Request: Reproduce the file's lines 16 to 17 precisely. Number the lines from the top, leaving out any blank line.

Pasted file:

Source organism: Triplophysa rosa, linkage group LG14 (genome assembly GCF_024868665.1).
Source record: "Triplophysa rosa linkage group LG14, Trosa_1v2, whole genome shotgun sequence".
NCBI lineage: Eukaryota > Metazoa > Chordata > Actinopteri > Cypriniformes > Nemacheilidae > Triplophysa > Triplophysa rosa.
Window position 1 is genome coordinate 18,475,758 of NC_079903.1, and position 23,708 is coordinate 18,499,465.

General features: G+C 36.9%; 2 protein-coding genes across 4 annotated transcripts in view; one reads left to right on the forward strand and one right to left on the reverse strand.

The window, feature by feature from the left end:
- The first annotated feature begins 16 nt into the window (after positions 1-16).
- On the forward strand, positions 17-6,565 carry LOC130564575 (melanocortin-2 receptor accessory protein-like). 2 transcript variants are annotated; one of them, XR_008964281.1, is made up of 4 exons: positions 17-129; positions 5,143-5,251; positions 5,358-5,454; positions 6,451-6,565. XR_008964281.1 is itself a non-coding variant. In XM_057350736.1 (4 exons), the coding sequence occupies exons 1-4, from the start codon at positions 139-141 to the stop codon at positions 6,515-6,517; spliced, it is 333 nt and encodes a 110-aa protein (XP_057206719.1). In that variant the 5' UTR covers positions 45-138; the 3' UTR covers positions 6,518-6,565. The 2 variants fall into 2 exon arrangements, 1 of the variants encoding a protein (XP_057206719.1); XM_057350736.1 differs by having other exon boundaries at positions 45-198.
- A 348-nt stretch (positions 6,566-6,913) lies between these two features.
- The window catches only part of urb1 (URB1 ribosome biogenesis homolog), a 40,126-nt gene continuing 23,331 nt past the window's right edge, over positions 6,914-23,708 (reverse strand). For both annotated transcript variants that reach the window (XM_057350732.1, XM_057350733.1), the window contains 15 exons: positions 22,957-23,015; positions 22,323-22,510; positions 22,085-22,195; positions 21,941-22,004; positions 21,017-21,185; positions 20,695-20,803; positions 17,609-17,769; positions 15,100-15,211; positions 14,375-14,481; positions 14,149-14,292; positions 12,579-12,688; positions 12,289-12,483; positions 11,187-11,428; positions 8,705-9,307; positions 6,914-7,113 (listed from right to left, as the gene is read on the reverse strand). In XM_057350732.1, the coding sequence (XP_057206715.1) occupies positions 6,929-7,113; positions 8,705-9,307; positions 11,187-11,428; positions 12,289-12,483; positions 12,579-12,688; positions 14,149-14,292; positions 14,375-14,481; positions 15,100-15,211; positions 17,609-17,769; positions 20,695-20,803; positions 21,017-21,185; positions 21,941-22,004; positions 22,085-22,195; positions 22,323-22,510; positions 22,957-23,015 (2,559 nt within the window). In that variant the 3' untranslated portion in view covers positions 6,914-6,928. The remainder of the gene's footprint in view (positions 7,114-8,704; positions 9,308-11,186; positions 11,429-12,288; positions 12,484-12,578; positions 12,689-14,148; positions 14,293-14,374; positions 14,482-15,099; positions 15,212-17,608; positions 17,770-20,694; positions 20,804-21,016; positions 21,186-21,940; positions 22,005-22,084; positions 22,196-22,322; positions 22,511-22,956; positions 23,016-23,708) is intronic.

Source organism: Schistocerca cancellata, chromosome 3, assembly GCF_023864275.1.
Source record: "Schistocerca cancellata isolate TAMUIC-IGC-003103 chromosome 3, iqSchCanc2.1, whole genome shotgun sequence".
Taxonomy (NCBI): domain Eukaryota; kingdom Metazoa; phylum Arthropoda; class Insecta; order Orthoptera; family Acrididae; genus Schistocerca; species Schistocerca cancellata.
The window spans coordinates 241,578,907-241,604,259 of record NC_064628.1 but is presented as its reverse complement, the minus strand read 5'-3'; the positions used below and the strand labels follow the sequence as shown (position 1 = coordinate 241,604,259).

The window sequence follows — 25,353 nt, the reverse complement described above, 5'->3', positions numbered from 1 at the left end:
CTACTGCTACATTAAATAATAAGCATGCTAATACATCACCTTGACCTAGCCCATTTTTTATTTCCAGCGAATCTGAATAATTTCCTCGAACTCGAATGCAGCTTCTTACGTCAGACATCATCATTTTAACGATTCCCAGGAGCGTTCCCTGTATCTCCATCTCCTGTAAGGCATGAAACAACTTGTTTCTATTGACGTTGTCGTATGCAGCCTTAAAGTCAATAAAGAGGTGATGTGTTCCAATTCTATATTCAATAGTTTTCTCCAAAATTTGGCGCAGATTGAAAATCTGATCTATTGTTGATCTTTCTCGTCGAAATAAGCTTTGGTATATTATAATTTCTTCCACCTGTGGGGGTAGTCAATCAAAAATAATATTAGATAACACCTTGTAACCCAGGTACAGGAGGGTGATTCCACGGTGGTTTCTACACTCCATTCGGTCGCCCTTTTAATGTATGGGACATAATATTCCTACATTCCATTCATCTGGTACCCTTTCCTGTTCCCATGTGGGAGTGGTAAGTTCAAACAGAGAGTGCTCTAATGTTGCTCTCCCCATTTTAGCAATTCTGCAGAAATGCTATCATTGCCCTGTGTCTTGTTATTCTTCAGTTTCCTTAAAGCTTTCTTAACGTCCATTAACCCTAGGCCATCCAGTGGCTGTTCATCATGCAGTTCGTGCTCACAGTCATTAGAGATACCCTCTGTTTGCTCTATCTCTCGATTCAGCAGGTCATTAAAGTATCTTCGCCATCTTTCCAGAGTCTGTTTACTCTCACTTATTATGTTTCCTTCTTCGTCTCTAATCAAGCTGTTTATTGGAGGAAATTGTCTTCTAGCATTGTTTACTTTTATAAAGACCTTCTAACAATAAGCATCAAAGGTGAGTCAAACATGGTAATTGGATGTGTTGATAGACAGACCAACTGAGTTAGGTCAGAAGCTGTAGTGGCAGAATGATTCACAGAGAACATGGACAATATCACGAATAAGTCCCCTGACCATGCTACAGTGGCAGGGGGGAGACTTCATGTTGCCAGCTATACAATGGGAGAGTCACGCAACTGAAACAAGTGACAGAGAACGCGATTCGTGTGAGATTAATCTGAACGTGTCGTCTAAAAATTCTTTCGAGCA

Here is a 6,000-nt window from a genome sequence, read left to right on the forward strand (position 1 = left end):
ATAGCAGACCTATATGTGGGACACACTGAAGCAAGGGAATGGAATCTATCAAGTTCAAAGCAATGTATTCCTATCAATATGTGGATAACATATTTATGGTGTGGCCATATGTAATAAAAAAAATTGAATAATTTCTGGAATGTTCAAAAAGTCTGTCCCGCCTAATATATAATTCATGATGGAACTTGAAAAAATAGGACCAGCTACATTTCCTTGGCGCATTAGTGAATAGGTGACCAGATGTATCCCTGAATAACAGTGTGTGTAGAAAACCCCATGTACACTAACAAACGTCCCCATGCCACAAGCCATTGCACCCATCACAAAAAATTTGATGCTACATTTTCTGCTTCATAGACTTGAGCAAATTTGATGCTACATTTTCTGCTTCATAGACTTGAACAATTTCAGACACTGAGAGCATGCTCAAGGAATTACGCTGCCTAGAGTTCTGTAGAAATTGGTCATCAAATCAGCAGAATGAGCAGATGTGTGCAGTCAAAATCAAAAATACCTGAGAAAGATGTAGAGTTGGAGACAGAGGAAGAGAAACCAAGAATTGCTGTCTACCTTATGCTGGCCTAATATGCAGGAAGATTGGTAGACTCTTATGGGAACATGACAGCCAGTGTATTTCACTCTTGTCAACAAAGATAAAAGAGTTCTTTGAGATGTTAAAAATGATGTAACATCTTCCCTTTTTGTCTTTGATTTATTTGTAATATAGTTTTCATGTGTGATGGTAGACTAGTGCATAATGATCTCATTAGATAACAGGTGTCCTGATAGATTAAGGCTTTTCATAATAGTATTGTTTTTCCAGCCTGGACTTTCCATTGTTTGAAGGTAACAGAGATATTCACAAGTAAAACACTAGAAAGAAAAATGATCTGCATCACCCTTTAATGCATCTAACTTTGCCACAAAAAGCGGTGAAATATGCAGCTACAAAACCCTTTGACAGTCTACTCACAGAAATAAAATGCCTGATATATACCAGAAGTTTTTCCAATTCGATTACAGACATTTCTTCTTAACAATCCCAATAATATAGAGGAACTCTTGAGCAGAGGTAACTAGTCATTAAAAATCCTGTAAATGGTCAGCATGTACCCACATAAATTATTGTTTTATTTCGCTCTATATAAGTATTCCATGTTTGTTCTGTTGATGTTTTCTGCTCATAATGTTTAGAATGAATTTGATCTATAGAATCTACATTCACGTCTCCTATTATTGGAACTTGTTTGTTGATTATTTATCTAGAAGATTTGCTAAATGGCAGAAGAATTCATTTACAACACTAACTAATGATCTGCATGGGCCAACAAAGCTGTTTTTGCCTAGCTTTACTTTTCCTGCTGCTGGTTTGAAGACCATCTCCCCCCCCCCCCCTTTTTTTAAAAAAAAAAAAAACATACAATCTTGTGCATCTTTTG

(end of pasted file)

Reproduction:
CTACTGCTACATTAAATAATAAGCATGCTAATACATCACCTTGACCTAGCCCATTTTTTATTTCCAGCGAATCTGAATAATTTCCTCGAACTCGAATGCAGCTTCTTACGTCAGACATCATCATTTTAACGATTCCCAGGAGCGTTCCCTGTATCTCCATCTCCTGTAAGGCATGAAACAACTTGTTTCTATTGACGTTGTCGTATGCAGCCTTAAAGTCAATAAAGAGGTGATGTGTTCCAATTCTATATTCAATAGTTTTCTCCAAAATTTGGCGCAGATTGAAAATCTGATCTATTGTTGATCTTTCTCGTCGAAATAAGCTTTGGTATATTATAATTTCTTCCACCTGTGGGGGTAGTCAATCAAAAATAATATTAGATAACACCTTGTAACCCAGGTACAGGAGGGTGATTCCACGGTGGTTTCTACACTCCATTCGGTCGCCCTTTTAATGTATGGGACATAATATTCCTACATTCCATTCATCTGGTACCCTTTCCTGTTCCCATGTGGGAGTGGTAAGTTCAAACAGAGAGTGCTCTAATGTTGCTCTCCCCATTTTAGCAATTCTGCAGAAATGCTATCATTGCCCTGTGTCTTGTTATTCTTCAGTTTCCTTAAAGCTTTCTTAACGTCCATTAACCCTAGGCCATCCAGTGGCTGTTCATCATGCAGTTCGTGCTCACAGTCATTAGAGATACCCTCTGTTTGCTCTATCTCTCGATTCAGCAGGTCATTAAAGTATCTTCGCCATCTTTCCAGAGTCTGTTTACTCTCACTTATTATGTTTCCTTCTTCGTCTCTAATCAAGCTGTTTATTGGAGGAAATTGTCTTCTAGCATTGTTTACTTTTATAAAGACCTTCTAACAATAAGCATCAAAGGTGAGTCAAACATGGTAATTGGATGTGTTGATAGACAGACCAACTGAGTTAGGTCAGAAGCTGTAGTGGCAGAATGATTCACAGAGAACATGGACAATATCACGAATAAGTCCCCTGACCATGCTACAGTGGCAGGGGGGAGACTTCATGTTGCCAGCTATACAATGGGAGAGTCACGCAACTGAAACAAGTGACAGAGAACGCGATTCGTGTGAGATTAATCTGAACGTGTCGTCTAAAAATTCTTTCGAGCA

Here is a 6,000-nt window from a genome sequence, read left to right on the forward strand (position 1 = left end):